home runs and 146 RBI while hitting .343. That season was no fluke. Park hit
.314 over the past four seasons, averaging 43 homers, 123 RBI, and 12 steals.
The Twins paid $12.85 million for Park’s posting fee, and signed him to a
four-year deal worth $12 million.
Although Park plays a solid first base, the Twins already have Joe Mauer
playing there, so Park is expected to serve mainly as the team’s designated
hitter. So far in spring training, Park has dazzled with a .279 average, with
three home runs and 12 RBI, both second-best on the Twins. Minnesota hopes he
can maintain that production in the regular season and live up to his Korean
nickname, "Bang Park."
Expectations were similarly lofty for Hyun-soo Kim, an outfielder for the
KBO’s Doosan Bears who has also been among the top KBO hitters. Since signing as
the top hitter out of high school in 2006, Kim has hit at least .300 in every
season. He lacks Park’s prodigious power, with last season’s 28 homers — a
career high — but Kim bolsters his lifetime .318 batting average with a .406
on-base average, showing his excellent eye at the plate.
The Orioles signed Kim to a two-year, $7-million contract; since he was a
free agent, they owed no posting fee. Orioles management cited his durability —
he is nicknamed "Iron Man" for playing in 98 percent of his team’s games — as
well as his defense and ability to hit the other way.
Kim’s spring training has been less than impressive so far, as he is hitting
just .182. However, Kang also struggled in his first spring training. Baltimore
should remain patient with Kim, whose contract does not allow him to be assigned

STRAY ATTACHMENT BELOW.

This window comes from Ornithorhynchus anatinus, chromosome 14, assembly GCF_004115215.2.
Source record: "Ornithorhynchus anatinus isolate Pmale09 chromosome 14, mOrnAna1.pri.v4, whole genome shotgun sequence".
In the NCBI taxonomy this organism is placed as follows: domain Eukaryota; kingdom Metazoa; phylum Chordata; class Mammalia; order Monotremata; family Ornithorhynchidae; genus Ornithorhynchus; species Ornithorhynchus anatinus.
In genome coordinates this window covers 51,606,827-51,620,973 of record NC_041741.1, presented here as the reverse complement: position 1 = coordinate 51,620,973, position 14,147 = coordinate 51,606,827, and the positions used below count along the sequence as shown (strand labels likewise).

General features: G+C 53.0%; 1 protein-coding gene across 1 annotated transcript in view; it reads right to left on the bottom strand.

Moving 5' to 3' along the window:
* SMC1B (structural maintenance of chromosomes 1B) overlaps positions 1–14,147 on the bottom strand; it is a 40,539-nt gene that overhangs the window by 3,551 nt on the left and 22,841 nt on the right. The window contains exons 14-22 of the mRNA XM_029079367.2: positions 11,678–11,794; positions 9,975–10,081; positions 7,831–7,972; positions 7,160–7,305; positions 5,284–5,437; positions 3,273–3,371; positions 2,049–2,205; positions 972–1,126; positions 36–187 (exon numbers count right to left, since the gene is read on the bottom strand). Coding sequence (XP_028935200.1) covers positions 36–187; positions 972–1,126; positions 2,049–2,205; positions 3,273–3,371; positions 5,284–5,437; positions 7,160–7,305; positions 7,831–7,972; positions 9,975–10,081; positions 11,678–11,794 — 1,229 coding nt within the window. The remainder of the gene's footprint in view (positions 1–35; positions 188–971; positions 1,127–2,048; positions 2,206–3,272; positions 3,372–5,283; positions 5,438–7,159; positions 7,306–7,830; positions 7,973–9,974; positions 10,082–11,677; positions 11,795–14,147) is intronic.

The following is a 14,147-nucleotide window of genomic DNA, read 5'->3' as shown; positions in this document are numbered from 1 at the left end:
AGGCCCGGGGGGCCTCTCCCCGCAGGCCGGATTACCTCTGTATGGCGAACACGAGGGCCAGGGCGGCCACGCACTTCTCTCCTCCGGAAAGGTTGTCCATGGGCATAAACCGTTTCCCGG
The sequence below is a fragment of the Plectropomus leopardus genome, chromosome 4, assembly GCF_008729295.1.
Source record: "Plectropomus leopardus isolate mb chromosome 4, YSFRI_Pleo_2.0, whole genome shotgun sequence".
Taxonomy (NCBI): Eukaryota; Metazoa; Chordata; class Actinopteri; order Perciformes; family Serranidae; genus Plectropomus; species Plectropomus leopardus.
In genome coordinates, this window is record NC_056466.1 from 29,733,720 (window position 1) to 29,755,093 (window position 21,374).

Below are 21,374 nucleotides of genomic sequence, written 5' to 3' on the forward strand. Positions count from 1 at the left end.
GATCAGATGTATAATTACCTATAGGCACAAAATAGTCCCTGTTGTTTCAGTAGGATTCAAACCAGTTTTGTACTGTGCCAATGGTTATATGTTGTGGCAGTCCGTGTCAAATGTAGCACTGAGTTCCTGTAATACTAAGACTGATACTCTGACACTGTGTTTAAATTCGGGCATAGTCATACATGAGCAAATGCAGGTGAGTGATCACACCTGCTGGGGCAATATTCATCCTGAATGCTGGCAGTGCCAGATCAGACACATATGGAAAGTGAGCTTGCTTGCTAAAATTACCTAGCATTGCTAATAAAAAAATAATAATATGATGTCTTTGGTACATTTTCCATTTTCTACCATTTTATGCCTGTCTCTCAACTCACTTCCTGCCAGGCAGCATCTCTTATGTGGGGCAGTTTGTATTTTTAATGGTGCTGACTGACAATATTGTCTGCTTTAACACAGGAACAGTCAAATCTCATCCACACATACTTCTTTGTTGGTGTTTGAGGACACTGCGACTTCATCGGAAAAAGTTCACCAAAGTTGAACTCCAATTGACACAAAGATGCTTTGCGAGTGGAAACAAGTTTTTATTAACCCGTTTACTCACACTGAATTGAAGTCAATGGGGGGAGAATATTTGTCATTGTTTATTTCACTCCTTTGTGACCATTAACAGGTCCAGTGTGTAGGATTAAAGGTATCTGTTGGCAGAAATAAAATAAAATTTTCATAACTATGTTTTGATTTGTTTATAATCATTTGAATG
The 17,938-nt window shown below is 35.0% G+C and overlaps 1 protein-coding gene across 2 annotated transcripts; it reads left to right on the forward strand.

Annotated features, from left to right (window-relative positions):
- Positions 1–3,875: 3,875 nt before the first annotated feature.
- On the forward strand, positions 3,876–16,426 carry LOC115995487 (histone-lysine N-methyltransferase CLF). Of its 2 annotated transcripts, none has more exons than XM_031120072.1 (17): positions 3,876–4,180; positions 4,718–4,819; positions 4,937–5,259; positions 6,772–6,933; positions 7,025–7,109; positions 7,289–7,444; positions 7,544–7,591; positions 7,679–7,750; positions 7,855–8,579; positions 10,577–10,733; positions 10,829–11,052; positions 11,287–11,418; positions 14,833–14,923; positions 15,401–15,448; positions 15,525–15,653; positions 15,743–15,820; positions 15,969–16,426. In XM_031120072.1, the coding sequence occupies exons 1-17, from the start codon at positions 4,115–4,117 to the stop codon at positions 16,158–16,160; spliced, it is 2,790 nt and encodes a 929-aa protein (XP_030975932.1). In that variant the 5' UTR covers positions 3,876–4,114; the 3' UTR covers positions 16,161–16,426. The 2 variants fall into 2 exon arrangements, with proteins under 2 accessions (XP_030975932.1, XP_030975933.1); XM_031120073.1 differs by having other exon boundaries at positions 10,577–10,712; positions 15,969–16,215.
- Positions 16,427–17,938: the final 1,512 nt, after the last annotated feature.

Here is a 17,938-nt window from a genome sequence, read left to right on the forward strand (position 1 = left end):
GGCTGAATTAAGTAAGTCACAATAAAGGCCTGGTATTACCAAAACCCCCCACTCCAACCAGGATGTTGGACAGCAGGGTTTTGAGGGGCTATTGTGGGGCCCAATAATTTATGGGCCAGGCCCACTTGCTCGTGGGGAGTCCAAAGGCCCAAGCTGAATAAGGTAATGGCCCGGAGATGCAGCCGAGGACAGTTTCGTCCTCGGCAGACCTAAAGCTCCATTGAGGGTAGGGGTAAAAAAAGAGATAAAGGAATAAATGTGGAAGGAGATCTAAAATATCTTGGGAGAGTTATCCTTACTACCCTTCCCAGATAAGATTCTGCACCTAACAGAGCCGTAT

to the minors without his permission.
Another impressive KBO hitter, Dae-ho Lee, is also fighting for a position
with the Seattle Mariners. Lee signed a minor-league deal with the Mariners in
February after spending ten years in KBO and four more in NPB. In the KBO, he
hit 225 home runs, leading the league twice in that category, including 2010,
when he hit a home run in nine consecutive games en route to a career-best 44.
After moving to the NPB, Lee averaged more than 24 home runs with the Orix
Blue Wave and the Fukuoka SoftBank Hawks. Last season, he led Fukuoka to the
Japan Series by hitting 31 home runs, his best output since 2010. After the
Hawks won the series, Lee became the first Korean player to be named as series
Though he sounds as promising as Park, Lee is five years older and 100 pounds
heavier than Park. This adds enough uncertainty for Seattle to sign Lee, a free
agent, to just a minor-league deal. He has hit .250 so far in spring training,
with one home run, but he has looked impressive enough that he is expected to
make the Opening Day roster.
On top of the two KBO and six NPB pitchers currently in MLB, Asian-American
sports fans will have these new Korean hitters to watch and cheer for. If these
hitters can succeed in MLB the way Ichiro and other Japanese position players
have, expect many more to follow.